The Cleveland Indians Corked Bat Incident

[Get Exclusive Tips on our Patreon, Ad-Free

The Great Albert Belle Corked Bat Incident (or the Cleveland Indians Corked Bat Incident as it is more commonly known) involves Albert Belle, slugger for the Indians who was found to have a corked bat after Gene Lamont (manager of the White Sox at the time) tipped off the umpires. Umpires placed Belle’s bat in safe keeping in their private chambers, but later, the bat was switched out for another. One that was perfectly legal. The Indians were not able to keep the ruse going for long, and were found out.

How It Started

It all happened on July 15, 1994 at Comiskey Park in Chicago during a game between the Pale Hose and the Indians. At the beginning of the game, Gene Lamont was told that Albert Belle’s bat was corked.

In the rules of Major League Baseball, any manager can challenge an opposing player’s bat; they are only allowed to do this to one bat per game. Lamont took his challenge to umpire Dave Phillips who took the bat from Belle and locked it away. He explained challenging the bat by saying that for a right handed power hitter (and someone who usually hit the ball out to left field), Belle seemed to be hitting a lot of balls to the right side and very deep.

A bat belonging to Paul Sorrento (another member of the Indians) was used to swap the corked bat. Relief pitcher Jason Grimsley was sent to retrieve the bat. He went through the false ceiling located in the clubhouse, and crawled through to the umpire’s dressing room, with a flashlight in his mouth. He was successful in his attempt to swap out the bats.

Grimsley, was not however, able to hide that anyone had been in the room that should not have been. A janitor noticed that there were pieces of the ceiling tiles on the floor, and metal brackets that were now twisted. What Phillips found was a different bat in place of Albert Belle’s. The bat that was now in his room, was stamped with Sorrento’s signature and not Belle’s, and was not as shiny. The police was called and there were threats to press criminal charges against the burglar.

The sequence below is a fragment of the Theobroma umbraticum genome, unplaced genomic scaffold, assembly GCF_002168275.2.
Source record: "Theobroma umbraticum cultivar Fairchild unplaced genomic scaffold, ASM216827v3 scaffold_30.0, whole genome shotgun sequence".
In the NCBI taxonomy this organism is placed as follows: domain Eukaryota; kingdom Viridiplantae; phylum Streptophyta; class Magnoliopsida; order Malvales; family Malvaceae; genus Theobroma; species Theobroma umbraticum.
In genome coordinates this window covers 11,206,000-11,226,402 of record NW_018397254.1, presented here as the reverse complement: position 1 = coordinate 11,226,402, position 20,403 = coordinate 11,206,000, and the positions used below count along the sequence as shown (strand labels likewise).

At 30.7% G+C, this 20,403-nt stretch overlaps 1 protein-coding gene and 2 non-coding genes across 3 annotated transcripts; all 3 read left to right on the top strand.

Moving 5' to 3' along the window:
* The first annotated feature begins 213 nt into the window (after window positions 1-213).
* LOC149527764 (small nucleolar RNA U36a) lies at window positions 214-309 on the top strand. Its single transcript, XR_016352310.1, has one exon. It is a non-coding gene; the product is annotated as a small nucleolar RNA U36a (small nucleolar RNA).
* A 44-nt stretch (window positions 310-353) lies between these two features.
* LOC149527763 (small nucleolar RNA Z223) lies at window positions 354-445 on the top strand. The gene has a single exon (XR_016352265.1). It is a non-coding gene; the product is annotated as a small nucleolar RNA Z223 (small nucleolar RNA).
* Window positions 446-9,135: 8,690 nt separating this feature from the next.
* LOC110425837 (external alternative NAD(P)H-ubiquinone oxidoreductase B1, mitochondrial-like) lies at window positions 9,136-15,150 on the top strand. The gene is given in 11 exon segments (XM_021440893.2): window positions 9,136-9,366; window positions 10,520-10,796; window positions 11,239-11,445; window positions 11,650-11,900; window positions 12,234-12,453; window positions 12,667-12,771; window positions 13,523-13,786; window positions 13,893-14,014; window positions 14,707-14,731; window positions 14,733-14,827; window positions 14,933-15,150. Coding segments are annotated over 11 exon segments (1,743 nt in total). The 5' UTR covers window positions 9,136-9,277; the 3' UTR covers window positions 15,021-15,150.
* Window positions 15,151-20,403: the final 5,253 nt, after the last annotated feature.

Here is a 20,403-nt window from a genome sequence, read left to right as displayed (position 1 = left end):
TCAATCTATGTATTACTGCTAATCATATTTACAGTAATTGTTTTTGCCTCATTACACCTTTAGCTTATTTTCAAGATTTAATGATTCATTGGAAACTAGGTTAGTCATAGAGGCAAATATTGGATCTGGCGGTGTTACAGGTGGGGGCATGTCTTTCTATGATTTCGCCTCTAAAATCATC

A crime scene team (there was even an FBI agent that was flown in) went through the room and looked for evidence; they would find the path that the criminal took.

The American League wanted the corked bat, and were willing to drop any charges regards to the burglary (they had threatened to have the FBI involved in the burglary charges). Two days later, the bat was sent to MLB headquarters, located in New York. It was x-rayed and then sawed in half, while both Indians general manager John Hart and Albert Belle watched. It was corked and Belle was suspended for ten games (but got it reduced to six days, seven games).

The Indians needed Belle at the time because they were in a pennant race with the White Sox and were set to play four games that weekend in Cleveland.

All stats that Belle had at the time, he was allowed to keep. These include a .349 average, 26 homers, and 78 RBI.

The Repercussions

Belle said that the only time he used a corked bat was during batting practice, and never intentionally used one in a game. He claimed that the corked bat was planted by the White Sox.

The whole scandal was resolved quietly fourteen days after the game that had taken place on the fifteenth. A member of the Players Association believed that the whole thing was blown way out of proportion.

Belle’s suspension did not matter in the long run, as the season was cut short by a strike a few weeks later on August eleventh, ending the season before any playoff games could be played.

At first, no one knew about relief pitcher Jason Grimsley’s involvement in the case, but later he would sit down with The New York Times, as a member of the Yankees and tell them. He said that all of Belle’s bats were corked, so he replaced it with one of Sorrento’s. Omar Vizquel, another member of the Indians in 1994 time backed up the story in his book that came out in 2002.